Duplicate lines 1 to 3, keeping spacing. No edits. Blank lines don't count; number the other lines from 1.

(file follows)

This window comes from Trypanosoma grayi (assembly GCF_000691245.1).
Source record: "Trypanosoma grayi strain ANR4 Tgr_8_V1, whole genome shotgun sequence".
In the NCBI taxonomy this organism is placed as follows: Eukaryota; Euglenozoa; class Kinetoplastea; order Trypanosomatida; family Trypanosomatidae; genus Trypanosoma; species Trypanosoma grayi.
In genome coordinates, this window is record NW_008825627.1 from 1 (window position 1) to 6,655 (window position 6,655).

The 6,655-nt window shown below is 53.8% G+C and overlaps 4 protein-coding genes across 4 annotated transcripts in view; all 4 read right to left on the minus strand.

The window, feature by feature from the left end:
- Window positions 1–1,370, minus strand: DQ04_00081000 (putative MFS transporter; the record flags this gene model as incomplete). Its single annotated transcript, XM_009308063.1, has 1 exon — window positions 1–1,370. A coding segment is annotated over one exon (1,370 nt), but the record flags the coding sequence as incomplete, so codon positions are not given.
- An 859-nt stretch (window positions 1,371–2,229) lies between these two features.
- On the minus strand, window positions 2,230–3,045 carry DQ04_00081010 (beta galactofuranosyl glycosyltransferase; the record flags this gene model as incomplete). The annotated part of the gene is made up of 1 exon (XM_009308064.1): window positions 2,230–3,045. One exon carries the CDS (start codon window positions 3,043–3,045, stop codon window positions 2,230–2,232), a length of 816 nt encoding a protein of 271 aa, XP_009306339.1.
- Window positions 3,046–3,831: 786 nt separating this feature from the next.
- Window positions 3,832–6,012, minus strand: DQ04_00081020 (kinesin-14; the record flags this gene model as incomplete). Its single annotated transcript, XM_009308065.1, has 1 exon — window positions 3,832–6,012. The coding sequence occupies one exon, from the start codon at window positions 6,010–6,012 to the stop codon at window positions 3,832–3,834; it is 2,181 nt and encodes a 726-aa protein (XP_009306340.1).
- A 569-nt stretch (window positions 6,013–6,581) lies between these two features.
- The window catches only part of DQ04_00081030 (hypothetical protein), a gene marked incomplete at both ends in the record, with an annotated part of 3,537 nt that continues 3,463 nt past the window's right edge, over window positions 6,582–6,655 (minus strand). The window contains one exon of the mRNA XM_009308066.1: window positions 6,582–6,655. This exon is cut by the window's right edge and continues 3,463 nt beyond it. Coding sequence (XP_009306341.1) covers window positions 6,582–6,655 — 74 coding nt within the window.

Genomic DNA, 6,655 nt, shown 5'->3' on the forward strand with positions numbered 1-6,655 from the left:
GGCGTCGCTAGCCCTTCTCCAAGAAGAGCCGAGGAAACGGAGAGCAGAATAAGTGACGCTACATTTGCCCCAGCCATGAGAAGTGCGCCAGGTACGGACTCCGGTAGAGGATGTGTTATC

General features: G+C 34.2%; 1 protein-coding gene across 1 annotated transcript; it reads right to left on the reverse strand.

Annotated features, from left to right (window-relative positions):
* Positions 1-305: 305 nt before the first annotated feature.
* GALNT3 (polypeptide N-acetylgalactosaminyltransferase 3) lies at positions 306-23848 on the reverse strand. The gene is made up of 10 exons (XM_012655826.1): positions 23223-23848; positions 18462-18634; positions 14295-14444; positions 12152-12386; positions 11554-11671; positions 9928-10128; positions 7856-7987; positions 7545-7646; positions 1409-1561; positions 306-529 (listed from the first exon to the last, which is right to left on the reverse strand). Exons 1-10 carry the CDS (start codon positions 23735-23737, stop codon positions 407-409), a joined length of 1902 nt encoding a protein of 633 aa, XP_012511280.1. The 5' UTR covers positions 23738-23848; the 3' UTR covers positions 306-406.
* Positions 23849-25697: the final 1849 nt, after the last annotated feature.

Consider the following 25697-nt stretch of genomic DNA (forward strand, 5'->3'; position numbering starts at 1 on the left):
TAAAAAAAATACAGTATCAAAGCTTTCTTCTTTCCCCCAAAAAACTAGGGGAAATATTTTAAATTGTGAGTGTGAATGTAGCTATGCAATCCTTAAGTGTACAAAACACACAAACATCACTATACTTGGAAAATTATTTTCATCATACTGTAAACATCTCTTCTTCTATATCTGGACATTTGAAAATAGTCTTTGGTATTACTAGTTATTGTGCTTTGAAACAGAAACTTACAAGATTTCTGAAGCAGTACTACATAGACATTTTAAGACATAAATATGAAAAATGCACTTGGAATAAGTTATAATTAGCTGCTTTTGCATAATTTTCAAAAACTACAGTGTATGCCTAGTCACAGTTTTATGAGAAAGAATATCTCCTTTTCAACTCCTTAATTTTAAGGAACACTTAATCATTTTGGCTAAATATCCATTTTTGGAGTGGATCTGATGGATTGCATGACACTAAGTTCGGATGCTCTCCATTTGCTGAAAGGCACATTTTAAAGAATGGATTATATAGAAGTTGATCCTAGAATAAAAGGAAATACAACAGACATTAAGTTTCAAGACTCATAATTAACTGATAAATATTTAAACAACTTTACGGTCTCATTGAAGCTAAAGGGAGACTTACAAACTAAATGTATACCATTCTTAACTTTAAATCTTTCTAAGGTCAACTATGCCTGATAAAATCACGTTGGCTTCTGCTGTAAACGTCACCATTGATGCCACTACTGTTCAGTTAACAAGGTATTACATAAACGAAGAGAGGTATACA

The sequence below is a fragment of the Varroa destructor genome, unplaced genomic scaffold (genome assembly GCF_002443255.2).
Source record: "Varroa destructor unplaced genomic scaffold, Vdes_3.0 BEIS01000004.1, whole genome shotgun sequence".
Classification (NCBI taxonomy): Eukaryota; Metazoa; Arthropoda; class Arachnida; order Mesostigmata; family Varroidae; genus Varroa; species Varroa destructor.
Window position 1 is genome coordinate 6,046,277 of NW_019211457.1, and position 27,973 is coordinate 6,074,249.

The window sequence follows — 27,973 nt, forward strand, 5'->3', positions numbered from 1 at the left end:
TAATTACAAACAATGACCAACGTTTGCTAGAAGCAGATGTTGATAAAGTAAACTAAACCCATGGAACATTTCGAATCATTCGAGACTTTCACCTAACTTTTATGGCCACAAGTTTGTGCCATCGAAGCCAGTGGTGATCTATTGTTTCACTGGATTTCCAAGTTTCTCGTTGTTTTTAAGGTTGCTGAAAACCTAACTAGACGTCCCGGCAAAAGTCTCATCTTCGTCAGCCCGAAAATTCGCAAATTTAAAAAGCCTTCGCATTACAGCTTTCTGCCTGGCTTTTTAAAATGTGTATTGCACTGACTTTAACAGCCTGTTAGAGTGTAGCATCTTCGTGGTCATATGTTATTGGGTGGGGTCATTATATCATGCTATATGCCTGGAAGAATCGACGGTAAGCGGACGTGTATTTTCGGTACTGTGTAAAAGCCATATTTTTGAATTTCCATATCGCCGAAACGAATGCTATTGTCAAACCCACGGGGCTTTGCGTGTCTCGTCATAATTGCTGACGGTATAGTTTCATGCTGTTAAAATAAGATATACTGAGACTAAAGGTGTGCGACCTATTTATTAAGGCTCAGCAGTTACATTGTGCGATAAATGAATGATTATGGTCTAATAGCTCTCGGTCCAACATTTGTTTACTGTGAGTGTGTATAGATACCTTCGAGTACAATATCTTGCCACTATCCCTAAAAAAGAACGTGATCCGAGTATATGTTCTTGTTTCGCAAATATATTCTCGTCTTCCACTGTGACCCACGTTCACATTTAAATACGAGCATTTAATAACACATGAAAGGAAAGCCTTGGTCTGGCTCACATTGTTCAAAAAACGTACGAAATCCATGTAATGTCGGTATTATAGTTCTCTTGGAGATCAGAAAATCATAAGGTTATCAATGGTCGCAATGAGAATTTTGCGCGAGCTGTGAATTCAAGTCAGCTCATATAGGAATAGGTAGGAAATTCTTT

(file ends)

This window comes from Trypanosoma grayi (assembly GCF_000691245.1).
Source record: "Trypanosoma grayi strain ANR4 Tgr_8_V1, whole genome shotgun sequence".
In the NCBI taxonomy this organism is placed as follows: Eukaryota; Euglenozoa; class Kinetoplastea; order Trypanosomatida; family Trypanosomatidae; genus Trypanosoma; species Trypanosoma grayi.